Volvo plans to become a “all-electric car company” by 2030, phasing out its gas, diesel and hybrid vehicles to become an early “leader”
At the time of writing, Volvo only sells two electric vehicles: the XC40 Recharge and the recently announced, online-only C40 Recharge. Both cars start in the $ 30,000 to $ 50,000 range, a sign that Volvo is aiming closer to the consumer market than the luxury one. In the short term, Volvo hopes that electric vehicles will make up half of car sales by 2025, which seems a realistic goal given the popularity of Volvo’s hybrid vehicles.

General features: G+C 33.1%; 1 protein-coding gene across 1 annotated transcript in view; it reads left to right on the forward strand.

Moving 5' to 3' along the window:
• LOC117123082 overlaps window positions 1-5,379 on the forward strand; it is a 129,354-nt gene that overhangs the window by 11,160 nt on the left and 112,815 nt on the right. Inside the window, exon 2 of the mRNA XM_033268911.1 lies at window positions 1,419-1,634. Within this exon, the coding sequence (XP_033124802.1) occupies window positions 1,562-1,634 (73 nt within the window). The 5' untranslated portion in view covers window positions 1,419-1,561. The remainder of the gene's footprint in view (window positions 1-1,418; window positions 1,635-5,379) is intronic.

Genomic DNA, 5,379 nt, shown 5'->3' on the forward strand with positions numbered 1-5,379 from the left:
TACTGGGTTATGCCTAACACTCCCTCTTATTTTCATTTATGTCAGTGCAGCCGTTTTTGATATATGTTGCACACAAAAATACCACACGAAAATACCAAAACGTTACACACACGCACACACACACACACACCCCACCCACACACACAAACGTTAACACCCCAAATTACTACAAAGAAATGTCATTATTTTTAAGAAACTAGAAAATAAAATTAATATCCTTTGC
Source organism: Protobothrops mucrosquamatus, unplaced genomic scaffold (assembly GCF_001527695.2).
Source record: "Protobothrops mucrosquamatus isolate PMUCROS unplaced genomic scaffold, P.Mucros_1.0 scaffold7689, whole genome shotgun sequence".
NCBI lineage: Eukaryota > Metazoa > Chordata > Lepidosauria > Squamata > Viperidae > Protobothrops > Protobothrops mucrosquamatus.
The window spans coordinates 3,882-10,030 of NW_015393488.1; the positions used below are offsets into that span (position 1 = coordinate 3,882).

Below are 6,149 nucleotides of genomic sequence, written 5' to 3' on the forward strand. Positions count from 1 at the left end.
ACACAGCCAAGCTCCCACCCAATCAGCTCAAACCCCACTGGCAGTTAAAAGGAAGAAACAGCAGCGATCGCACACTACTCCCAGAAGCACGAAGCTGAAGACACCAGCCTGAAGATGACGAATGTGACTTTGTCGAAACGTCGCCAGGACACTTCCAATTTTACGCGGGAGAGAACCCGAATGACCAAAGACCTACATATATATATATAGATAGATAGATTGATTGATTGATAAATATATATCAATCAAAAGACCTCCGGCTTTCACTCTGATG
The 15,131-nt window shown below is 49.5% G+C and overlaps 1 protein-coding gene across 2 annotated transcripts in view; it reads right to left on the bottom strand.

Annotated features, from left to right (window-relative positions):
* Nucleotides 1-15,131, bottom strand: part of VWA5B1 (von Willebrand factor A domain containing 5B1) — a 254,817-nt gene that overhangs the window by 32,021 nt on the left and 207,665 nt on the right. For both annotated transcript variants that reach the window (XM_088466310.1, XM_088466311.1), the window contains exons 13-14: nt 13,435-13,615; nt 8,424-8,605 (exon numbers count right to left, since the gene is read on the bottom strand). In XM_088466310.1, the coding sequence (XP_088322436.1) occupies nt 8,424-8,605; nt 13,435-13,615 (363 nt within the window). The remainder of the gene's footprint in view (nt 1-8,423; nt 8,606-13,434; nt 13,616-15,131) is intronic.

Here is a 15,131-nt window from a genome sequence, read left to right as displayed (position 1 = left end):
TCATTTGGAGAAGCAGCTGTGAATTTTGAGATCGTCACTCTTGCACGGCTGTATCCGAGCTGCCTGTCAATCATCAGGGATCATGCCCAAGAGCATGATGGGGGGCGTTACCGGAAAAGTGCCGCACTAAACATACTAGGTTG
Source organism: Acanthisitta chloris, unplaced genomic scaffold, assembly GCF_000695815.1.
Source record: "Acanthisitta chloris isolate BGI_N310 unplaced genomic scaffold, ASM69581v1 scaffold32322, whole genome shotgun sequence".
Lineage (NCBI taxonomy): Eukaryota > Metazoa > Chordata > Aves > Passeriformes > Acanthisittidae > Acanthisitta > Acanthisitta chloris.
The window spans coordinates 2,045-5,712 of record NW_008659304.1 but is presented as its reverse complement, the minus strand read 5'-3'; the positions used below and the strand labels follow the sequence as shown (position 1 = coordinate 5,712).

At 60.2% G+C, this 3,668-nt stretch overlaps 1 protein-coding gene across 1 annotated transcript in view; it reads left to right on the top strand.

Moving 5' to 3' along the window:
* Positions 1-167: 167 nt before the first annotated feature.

But is a sales strategy online only a good idea? Well, maybe the term “online only” is a bit misleading. Henrik Green, Volvo Cars’ Chief Technology Officer, confirmed to CNBC that Volvo will continue to offer test drives for its electric vehicles. But it will not sell vehicles from the parking lot. Instead, customers can go to a dealer, choose their car, and go through the online ordering process with a seller. Selling cars to order eliminates the need for huge, expensive dealers and should significantly reduce Volvo’s overhead (and by extension the price of its EVs).
Volvo isn’t the only manufacturer to set a fully electric deadline for itself. GM plans to go all-electric by 2035, with brands like Bently aiming for 2030. Even Ford hopes to go all-electric by 2030 … at least in Europe.
Source: Volvo via CNBC